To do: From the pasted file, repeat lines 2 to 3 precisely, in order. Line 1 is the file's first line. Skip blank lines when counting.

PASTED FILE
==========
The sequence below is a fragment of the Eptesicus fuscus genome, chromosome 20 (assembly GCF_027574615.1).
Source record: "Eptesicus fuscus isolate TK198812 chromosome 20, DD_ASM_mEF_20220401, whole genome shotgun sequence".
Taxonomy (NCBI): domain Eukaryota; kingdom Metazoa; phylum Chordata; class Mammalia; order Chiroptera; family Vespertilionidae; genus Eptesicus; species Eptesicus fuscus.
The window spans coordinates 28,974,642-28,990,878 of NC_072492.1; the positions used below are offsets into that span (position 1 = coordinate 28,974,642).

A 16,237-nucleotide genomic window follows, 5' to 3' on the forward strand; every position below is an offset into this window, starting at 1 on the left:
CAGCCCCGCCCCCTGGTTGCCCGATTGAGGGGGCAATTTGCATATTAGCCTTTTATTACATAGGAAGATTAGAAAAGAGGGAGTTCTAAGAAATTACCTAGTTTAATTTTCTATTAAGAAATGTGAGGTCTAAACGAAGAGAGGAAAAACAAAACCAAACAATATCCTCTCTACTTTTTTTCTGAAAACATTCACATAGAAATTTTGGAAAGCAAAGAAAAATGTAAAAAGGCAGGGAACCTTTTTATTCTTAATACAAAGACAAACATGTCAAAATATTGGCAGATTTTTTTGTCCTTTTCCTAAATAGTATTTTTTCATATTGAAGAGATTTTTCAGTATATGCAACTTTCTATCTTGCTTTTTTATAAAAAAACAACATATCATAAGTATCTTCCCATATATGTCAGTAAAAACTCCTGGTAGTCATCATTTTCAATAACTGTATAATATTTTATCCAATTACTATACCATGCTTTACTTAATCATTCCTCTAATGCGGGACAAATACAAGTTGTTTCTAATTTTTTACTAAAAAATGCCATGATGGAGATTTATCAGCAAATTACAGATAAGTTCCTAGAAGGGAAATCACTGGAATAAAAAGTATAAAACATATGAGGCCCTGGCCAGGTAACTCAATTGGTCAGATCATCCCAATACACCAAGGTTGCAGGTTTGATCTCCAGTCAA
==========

Source record: "Eptesicus fuscus isolate TK198812 chromosome 20, DD_ASM_mEF_20220401, whole genome shotgun sequence".
Taxonomy (NCBI): domain Eukaryota; kingdom Metazoa; phylum Chordata; class Mammalia; order Chiroptera; family Vespertilionidae; genus Eptesicus; species Eptesicus fuscus.